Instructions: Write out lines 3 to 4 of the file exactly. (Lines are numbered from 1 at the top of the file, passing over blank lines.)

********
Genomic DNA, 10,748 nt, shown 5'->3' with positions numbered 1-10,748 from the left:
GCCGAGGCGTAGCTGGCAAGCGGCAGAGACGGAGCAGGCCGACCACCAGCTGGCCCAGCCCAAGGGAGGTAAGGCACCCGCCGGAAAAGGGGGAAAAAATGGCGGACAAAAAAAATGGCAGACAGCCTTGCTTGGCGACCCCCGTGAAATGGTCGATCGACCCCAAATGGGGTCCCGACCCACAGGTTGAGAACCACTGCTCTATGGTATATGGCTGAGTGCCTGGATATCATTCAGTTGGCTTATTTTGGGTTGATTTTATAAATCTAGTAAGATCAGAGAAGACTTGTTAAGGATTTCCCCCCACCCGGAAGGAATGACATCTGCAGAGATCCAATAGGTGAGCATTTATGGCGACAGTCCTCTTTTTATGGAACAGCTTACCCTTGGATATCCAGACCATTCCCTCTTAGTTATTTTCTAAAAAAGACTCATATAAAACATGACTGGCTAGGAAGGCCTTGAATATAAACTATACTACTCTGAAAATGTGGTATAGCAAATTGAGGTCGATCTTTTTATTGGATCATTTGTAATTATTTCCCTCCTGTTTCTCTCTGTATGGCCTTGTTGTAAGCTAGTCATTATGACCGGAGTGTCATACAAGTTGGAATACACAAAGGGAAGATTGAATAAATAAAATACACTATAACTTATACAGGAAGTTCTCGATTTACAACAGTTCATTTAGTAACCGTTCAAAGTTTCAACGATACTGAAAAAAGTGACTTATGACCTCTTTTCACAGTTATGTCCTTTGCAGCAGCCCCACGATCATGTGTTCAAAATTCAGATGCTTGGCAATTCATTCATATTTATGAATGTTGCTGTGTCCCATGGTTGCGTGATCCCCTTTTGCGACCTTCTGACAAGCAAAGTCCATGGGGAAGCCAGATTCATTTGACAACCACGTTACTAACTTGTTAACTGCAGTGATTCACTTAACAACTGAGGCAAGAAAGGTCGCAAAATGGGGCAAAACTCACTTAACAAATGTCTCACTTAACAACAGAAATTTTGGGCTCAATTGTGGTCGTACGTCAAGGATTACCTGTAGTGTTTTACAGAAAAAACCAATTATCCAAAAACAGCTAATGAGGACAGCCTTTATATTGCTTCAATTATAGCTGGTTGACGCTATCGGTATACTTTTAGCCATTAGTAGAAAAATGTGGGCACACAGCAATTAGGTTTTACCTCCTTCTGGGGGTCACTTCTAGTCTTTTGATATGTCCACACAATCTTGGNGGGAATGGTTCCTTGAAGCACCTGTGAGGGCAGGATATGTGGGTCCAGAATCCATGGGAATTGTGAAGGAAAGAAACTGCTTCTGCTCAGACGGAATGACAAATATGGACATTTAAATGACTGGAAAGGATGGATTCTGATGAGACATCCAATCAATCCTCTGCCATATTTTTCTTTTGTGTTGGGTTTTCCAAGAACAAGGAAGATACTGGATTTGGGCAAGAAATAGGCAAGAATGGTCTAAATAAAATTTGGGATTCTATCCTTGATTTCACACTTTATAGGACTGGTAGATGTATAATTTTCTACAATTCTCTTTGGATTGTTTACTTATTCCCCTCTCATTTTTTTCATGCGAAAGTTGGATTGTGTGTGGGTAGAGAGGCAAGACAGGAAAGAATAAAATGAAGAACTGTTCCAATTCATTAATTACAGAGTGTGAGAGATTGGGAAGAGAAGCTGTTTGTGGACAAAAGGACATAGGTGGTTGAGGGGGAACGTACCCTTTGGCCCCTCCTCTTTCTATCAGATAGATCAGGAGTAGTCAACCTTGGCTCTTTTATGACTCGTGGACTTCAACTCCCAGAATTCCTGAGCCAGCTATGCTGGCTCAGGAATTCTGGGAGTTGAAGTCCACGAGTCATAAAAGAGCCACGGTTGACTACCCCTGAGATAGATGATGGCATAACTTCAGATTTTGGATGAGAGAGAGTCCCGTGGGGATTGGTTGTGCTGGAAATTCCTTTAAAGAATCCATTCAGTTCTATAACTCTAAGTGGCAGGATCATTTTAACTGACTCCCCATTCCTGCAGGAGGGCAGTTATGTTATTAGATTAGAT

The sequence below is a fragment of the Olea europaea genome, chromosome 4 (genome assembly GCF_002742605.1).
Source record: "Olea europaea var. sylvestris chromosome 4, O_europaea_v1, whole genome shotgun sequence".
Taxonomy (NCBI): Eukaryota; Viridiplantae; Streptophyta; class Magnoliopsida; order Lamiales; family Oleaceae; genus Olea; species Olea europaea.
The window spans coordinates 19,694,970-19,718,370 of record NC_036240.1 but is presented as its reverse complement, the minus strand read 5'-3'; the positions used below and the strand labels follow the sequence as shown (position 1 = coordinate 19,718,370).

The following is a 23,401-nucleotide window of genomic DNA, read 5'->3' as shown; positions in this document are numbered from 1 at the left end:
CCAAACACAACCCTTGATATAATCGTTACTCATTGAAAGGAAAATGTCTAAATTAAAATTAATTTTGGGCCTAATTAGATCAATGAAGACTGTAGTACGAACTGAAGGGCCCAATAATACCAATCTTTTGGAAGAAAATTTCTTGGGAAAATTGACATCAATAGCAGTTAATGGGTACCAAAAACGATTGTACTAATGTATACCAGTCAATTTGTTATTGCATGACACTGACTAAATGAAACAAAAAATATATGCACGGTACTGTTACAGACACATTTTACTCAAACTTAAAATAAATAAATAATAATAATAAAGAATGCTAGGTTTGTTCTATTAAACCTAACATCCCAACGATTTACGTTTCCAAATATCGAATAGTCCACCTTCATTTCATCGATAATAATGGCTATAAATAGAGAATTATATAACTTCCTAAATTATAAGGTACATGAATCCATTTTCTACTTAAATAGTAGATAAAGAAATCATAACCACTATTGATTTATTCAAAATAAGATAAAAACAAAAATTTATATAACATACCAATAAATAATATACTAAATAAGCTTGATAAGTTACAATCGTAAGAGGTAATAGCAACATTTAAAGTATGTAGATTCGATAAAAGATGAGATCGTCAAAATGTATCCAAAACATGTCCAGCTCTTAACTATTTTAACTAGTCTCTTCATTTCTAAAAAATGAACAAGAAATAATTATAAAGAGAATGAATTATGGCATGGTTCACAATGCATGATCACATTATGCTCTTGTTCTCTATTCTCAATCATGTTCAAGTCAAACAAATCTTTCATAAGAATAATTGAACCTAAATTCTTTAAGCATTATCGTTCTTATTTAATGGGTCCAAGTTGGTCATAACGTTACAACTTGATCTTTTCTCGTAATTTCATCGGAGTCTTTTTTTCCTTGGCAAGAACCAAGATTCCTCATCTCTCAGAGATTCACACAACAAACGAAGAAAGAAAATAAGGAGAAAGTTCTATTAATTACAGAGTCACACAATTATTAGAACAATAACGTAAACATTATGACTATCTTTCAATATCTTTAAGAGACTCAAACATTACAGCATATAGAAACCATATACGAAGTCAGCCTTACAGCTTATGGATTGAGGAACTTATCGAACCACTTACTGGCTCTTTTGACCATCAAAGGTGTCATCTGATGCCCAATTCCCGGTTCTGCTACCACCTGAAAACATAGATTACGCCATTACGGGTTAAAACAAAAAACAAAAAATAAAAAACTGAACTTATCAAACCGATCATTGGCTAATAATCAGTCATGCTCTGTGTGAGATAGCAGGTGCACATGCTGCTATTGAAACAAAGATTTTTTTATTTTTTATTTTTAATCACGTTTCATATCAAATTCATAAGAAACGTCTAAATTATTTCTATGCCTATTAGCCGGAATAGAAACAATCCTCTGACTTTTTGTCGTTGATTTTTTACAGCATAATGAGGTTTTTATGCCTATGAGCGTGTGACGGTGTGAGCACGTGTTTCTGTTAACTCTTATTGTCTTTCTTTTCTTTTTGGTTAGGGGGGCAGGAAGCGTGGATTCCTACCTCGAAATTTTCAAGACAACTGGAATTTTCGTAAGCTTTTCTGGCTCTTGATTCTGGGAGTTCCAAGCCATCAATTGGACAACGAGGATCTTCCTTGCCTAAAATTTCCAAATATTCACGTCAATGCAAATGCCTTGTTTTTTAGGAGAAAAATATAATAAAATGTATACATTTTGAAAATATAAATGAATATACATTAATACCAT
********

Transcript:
The sequence below is a fragment of the Olea europaea genome, chromosome 4 (genome assembly GCF_002742605.1).
Source record: "Olea europaea var. sylvestris chromosome 4, O_europaea_v1, whole genome shotgun sequence".